PEGBRJE: Loot Rascals and Long Gone Days
Intergalactic Card Fights and Mercenary Terrorist Groups. What a pair.
Loot Rascals is a semi turn-based deck building action brawler by Hollow Ponds, and no I’m still uncertain of that genre being factually accurate. Playing as a crashed astronaut on a foreign planet, your objective is to fight off the aliens around you to gain cards that can make your astronaut even more powerful. The goal? To rescue your giant robotic space friend Big Barry from this planet and to escape the, and I quote, “tentacled pan-dimensional godbeast.” To say this game is an acid trip of aesthetically bonkers imagination is an understatement, and can only be described as word soup made real.
Let us first get the chaotic elements out of the way — Loot Rascals is not misnamed at all, as the entirety of the game revolves around RNGesus blessing you with sweet card drops. The planet’s surface is completely reshaped after every death, so the world is a different Jackson Pollock painting of hexagons and rocks to explore. Enemy placement can leave you terrified when a cool horse-headed fuzzball spawns with 20 defense to compete against your starting 3. Death can sometimes save one of your cards, sometimes it leaves you high and dry without anything to salvage.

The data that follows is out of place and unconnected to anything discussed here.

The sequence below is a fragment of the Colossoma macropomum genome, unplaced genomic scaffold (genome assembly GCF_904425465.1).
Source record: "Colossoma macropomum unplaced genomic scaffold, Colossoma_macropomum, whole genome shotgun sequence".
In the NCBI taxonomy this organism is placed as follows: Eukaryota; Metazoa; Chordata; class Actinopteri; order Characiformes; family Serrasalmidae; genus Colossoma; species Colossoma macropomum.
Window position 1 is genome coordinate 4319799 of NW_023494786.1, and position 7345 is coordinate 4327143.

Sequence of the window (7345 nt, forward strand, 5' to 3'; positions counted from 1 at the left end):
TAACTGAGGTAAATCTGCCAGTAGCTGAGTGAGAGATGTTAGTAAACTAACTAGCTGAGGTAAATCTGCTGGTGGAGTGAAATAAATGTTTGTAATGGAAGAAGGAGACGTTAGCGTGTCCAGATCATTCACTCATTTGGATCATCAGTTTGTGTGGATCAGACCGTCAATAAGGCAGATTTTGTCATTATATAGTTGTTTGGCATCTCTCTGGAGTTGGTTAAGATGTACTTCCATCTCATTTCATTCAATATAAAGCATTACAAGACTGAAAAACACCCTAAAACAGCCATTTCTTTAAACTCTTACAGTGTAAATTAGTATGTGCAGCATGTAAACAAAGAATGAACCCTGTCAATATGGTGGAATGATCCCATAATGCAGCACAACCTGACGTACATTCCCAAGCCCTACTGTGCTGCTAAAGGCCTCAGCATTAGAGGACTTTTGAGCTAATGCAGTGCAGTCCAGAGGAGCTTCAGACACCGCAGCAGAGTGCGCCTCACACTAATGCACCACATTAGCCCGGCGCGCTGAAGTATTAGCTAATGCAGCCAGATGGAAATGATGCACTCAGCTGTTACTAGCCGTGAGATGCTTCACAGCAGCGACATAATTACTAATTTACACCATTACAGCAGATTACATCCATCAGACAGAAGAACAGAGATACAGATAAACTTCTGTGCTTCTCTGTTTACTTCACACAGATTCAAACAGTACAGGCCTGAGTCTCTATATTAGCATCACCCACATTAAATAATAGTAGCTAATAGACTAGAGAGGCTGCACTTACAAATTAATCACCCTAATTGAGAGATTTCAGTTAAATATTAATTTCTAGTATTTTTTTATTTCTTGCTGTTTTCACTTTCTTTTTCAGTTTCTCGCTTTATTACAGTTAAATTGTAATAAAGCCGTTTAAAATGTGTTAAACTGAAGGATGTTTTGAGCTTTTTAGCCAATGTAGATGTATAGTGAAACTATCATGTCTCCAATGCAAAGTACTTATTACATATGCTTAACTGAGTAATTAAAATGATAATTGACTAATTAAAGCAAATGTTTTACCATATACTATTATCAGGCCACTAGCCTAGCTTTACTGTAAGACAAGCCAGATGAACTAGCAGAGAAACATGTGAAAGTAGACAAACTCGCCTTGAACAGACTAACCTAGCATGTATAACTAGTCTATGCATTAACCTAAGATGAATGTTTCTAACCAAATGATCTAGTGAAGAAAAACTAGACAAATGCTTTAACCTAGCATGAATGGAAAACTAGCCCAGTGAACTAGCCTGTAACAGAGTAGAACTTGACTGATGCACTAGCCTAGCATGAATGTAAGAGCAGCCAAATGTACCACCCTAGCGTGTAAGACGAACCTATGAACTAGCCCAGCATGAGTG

What holds the chaos together is the cards and combat system that Loot Rascals builds up during an informative tutorial. To acquire cards, aliens must be thwarted to acquire their loot, and the semi turn-based combat becomes key. I call it semi, as it oddly enough reminds me of Pillars of Eternity and old Baldurs Gate turn-based systems, where everything is fluid but turn order is rigid and determines attack times. Loot Rascals cleverly uses a day/night cycle as its way of achieving turn order — enemy name plates have an attack or defense icon beside them, dictating who attacks first, and they change based on the time of day. Some enemies attack first during the night, some during the day. Each tile moved pushes the timer towards the next cycle, which rotates every 5 moves. What starts out as a simple process of attacking on sight evolves into carefully maneuvering into positions to capitalize on the switching of day into night to attack first and retreating from those that attack your astronaut first.